Tuesday, July 10, 2012

Koodafication of Art in India

(A Garbage Dump)

Five hundred and twenty artists- young, emerging, upcoming- you qualify them with any of these adjectives, the truth is that they are the chosen ones out of the thousands of applications that we have received at the United Art Fair office via emails, mails, couriers, drop-box and so on. Recommendations were aplenty. And finally, when the list was published there were jubilations all over the country- there were a flurry of phone calls and text messages thanking the United Art Fair Team Members for selecting them- and also there were broken hearts. There were angry calls and hate mails- and some hate mails came in the form of good advice- and we replied all of them with equanimity saying only this much: do good works and there is always a next edition to the United Art Fair.

(Work by Vivan Sundaram)

Someone told me (a well wisher and a great friend) that United Art Fair could be all about number game. And sheer number could gather a lot of garbage (they call it Kooda in Hindi). So scepticism that does its rounds in the art scene is this: how can there be so many artists in this country who are talented and emerging whom we have not noticed so far? Or even if we have noticed, we chose to ignore? Could all of them be kooda? You may ask me who could be the people who raise these doubts. I cannot pinpoint anyone because I don’t know them though I can sense them. These doubts are casted because none wants to believe that there could be good artists out there who generally don’t get chances in the mainstream gallery system.

(Neo Monster by Vibha Galhotra)

But I want to ask you this question, dear artists, would you like your works to be called kooda? And will you allow such people to flourish in this country who call your works kooda? I am sure that your rage could ensure the erasure of their presence from the art scene of India. But be sure those artists who were brought initially by some bold curators and gallerists, most of the people called them kooda. Later on same kooda became the mainstream and the kooda wallahs became the stars. Let me tell you, if you are not a good kooda gatherer you are bound to doom. United Art Fair, if you think that has collected garbage from all over India, let me tell you, this garbage is going to make a change in the Indian art scene because now there are not many artists left out of United Art Fair. This fair has got the remaining best in India. I say ‘remaining’ because a good minority is already there in the galleries.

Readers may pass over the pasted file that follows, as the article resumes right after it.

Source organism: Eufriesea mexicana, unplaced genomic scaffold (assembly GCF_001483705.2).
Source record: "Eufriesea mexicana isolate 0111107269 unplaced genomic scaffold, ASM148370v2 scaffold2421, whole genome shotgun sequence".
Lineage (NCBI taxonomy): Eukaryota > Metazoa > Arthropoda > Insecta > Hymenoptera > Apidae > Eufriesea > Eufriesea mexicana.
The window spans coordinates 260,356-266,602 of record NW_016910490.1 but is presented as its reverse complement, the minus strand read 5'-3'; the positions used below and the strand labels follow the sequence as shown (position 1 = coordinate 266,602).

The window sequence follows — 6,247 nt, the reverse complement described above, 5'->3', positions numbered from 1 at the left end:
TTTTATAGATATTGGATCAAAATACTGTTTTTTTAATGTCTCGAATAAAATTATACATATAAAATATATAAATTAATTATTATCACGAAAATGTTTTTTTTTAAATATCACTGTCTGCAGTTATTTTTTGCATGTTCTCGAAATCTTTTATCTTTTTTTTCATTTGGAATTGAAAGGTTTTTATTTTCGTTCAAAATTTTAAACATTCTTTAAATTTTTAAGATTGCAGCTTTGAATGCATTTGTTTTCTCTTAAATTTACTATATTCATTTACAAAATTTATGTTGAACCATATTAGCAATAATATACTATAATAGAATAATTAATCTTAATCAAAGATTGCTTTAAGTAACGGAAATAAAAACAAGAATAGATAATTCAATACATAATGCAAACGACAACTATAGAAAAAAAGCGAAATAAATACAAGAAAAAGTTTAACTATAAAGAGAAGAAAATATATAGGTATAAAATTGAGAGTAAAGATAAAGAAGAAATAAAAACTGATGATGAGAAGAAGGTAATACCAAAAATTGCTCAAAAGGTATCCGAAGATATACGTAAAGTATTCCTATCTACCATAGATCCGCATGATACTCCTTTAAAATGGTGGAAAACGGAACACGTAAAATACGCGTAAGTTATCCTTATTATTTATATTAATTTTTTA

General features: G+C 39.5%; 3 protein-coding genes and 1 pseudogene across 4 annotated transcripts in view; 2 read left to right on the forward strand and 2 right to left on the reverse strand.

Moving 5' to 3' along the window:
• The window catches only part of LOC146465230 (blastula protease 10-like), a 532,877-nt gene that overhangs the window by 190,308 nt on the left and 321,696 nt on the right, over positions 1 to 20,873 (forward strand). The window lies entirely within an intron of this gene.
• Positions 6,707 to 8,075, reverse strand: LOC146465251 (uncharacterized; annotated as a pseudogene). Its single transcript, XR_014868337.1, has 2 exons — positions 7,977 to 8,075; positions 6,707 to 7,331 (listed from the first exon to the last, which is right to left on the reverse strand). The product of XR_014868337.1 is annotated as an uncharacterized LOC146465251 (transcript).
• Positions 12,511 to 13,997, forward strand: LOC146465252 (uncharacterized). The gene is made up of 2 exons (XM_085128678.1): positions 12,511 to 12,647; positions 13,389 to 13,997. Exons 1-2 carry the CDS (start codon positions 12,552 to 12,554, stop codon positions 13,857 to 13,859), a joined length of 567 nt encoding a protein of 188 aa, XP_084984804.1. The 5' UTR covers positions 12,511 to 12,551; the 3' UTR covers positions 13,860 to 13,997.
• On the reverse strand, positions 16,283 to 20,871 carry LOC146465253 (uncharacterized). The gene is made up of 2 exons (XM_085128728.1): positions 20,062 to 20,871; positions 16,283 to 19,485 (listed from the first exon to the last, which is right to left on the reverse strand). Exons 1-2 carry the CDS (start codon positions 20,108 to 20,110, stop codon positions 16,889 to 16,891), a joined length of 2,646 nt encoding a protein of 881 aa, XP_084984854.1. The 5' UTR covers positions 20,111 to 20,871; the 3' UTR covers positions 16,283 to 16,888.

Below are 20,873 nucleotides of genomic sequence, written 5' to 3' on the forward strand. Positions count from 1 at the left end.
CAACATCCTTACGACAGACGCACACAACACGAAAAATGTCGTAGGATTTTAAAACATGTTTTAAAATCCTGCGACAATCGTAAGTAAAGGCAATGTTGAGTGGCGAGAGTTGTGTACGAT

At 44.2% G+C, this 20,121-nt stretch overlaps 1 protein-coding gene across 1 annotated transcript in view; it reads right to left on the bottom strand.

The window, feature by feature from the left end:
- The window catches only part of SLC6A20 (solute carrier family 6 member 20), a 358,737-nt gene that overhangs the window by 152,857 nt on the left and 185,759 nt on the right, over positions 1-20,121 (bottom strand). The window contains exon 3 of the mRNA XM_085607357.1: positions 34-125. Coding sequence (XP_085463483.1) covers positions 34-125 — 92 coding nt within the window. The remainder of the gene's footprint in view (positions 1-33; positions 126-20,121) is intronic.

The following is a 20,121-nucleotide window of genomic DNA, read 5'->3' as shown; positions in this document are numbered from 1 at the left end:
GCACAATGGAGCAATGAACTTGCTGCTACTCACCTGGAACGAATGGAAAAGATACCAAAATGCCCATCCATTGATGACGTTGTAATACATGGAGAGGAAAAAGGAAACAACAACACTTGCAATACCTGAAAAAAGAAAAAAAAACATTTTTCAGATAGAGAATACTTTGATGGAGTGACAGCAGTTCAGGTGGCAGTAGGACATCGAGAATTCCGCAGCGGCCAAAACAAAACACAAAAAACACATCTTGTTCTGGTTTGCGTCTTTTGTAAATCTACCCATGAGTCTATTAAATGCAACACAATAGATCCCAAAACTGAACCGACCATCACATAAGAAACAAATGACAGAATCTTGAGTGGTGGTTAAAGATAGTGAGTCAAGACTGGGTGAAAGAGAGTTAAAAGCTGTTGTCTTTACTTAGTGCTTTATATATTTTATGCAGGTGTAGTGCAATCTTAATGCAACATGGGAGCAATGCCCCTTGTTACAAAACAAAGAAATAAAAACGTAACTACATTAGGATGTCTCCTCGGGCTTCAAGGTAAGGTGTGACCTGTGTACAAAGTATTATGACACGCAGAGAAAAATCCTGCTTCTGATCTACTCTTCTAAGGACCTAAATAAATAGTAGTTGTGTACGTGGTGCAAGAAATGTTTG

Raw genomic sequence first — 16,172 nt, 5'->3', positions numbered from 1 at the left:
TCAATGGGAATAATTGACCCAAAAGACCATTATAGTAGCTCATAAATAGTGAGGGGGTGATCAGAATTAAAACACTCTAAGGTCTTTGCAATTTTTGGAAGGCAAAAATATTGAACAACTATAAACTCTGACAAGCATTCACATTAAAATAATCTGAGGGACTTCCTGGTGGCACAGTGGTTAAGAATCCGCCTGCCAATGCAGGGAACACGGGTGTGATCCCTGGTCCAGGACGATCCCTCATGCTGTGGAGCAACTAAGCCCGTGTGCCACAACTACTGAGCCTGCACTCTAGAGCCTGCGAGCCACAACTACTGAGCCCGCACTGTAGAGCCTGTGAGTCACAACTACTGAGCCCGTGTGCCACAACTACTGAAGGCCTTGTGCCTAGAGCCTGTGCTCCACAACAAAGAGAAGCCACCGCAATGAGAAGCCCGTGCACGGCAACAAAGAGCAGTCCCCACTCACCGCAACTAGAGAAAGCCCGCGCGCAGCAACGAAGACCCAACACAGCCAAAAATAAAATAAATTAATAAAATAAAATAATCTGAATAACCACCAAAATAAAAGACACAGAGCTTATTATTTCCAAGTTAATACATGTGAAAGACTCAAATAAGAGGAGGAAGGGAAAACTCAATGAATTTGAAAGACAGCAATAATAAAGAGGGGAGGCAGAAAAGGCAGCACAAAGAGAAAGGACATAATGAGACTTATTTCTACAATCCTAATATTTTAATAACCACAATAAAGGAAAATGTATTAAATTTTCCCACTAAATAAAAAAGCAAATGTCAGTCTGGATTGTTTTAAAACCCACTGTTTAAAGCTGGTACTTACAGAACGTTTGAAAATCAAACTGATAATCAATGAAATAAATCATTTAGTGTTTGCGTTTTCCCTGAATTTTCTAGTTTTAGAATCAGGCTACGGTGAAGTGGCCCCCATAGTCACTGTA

(Trash book cover Vivan Sundaram)

I should acknowledge Vivan Sundaram here. He is the pioneer in bringing trash to the mainstream galleries. He literally trashed the existing aesthetics. But with that he proved that trash could be a way of explaining the current aesthetics. Now if you look at the shows, trash is the in thing. Best of art projects are made from and within trash or around kooda danas. Photographers photograph garbage dumps. Activist-artists walk along Yamuna and speak about kooda collected in there. If you cross from Select City Walk Mall (after going into Kiran Nadar Musuem or not), you shift your gear and the moment you start seeing Kirkhee village you start thinking only about kooda not because you see a lot of kooda there, but because most of the experimental art is raised from the urban kooda. If you have any doubt you may go into the archives of Khoj International Artists Workshop. When you don’t get any kooda to rely on, you go to city pages of the newspapers and do photo-realism.

 (Work by Cindy Sherman)

Then how can you call those artists who work from outside the mainstream systems and establishments ‘kooda artists’? How would you turn kooda and into aesthetically palatable delicacy when it enters a mainstream establishment? How come a gallerist whose cheques have been bouncing left and right, and for that reason hated by every artist in this country suddenly becomes an intellectual gallerist when s/he starts working with performance artists and god alone knows who types of foreign artists, and also becomes a retailer of a few metro galleries?


Let us now realize the fake activities in our art system. Let us wake up to truth. How can a video work shown in a not so famous Lado Sarai Gallery gains all those critical appreciation when the same work is presented in the same way in a mainstream gallery? We need to question this snobbishness. Collectors of Indian contemporary art should now wake up and see art in its entirety. Art collection is always driven by emotional responses of the buyer/collector towards a work of art. And its investment possibilities increase when the collector works in tandem with the artist and his/her promoting agencies. We cannot let ten individuals in India to decide what could be the taste of this country. We should not allow them to call our works Kooda. If they call, I know how you are going to tackle them. 

1 comment:

Tathi Premchand said...

change is must ..we just have to think, we are not in 1940